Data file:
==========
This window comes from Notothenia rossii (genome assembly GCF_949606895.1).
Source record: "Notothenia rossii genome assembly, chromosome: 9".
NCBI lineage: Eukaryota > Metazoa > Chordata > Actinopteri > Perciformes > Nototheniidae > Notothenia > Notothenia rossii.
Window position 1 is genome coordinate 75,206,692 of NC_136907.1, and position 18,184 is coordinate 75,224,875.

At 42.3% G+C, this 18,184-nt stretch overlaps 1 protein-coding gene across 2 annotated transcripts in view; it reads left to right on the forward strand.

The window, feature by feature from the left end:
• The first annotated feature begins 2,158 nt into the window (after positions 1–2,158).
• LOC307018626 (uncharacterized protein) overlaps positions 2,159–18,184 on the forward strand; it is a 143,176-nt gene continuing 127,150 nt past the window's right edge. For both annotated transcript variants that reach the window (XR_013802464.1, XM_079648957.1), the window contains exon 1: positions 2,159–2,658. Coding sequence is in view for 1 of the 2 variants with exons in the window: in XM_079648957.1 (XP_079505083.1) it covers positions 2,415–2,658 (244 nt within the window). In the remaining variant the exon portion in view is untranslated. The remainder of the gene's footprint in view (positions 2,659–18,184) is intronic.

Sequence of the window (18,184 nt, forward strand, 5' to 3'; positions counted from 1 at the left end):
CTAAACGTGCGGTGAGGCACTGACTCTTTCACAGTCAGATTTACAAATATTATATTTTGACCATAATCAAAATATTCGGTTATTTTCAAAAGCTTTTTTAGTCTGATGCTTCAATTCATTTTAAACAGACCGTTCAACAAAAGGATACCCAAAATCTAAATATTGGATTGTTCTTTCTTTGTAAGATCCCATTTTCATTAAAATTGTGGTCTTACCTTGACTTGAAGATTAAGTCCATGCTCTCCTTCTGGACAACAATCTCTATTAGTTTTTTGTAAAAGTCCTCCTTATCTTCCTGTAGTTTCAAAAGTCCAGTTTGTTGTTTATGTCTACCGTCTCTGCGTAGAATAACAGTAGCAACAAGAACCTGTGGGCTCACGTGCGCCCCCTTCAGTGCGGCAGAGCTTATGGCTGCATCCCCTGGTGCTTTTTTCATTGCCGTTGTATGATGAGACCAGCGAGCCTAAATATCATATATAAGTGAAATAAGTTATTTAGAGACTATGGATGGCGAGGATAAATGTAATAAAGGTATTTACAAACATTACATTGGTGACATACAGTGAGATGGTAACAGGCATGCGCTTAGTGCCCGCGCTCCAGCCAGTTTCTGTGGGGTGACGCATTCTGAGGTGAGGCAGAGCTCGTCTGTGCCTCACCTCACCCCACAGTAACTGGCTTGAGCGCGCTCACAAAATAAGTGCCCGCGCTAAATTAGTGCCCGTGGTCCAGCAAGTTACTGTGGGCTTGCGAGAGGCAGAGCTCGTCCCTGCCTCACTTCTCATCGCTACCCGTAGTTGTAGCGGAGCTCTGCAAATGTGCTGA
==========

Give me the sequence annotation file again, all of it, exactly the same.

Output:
This window comes from Notothenia rossii (genome assembly GCF_949606895.1).
Source record: "Notothenia rossii genome assembly, chromosome: 9".
NCBI lineage: Eukaryota > Metazoa > Chordata > Actinopteri > Perciformes > Nototheniidae > Notothenia > Notothenia rossii.
Window position 1 is genome coordinate 75,206,692 of NC_136907.1, and position 18,184 is coordinate 75,224,875.

At 42.3% G+C, this 18,184-nt stretch overlaps 1 protein-coding gene across 2 annotated transcripts in view; it reads left to right on the forward strand.

The window, feature by feature from the left end:
• The first annotated feature begins 2,158 nt into the window (after positions 1–2,158).
• LOC307018626 (uncharacterized protein) overlaps positions 2,159–18,184 on the forward strand; it is a 143,176-nt gene continuing 127,150 nt past the window's right edge. For both annotated transcript variants that reach the window (XR_013802464.1, XM_079648957.1), the window contains exon 1: positions 2,159–2,658. Coding sequence is in view for 1 of the 2 variants with exons in the window: in XM_079648957.1 (XP_079505083.1) it covers positions 2,415–2,658 (244 nt within the window). In the remaining variant the exon portion in view is untranslated. The remainder of the gene's footprint in view (positions 2,659–18,184) is intronic.

Sequence of the window (18,184 nt, forward strand, 5' to 3'; positions counted from 1 at the left end):
CTAAACGTGCGGTGAGGCACTGACTCTTTCACAGTCAGATTTACAAATATTATATTTTGACCATAATCAAAATATTCGGTTATTTTCAAAAGCTTTTTTAGTCTGATGCTTCAATTCATTTTAAACAGACCGTTCAACAAAAGGATACCCAAAATCTAAATATTGGATTGTTCTTTCTTTGTAAGATCCCATTTTCATTAAAATTGTGGTCTTACCTTGACTTGAAGATTAAGTCCATGCTCTCCTTCTGGACAACAATCTCTATTAGTTTTTTGTAAAAGTCCTCCTTATCTTCCTGTAGTTTCAAAAGTCCAGTTTGTTGTTTATGTCTACCGTCTCTGCGTAGAATAACAGTAGCAACAAGAACCTGTGGGCTCACGTGCGCCCCCTTCAGTGCGGCAGAGCTTATGGCTGCATCCCCTGGTGCTTTTTTCATTGCCGTTGTATGATGAGACCAGCGAGCCTAAATATCATATATAAGTGAAATAAGTTATTTAGAGACTATGGATGGCGAGGATAAATGTAATAAAGGTATTTACAAACATTACATTGGTGACATACAGTGAGATGGTAACAGGCATGCGCTTAGTGCCCGCGCTCCAGCCAGTTTCTGTGGGGTGACGCATTCTGAGGTGAGGCAGAGCTCGTCTGTGCCTCACCTCACCCCACAGTAACTGGCTTGAGCGCGCTCACAAAATAAGTGCCCGCGCTAAATTAGTGCCCGTGGTCCAGCAAGTTACTGTGGGCTTGCGAGAGGCAGAGCTCGTCCCTGCCTCACTTCTCATCGCTACCCGTAGTTGTAGCGGAGCTCTGCAAATGTGCTGA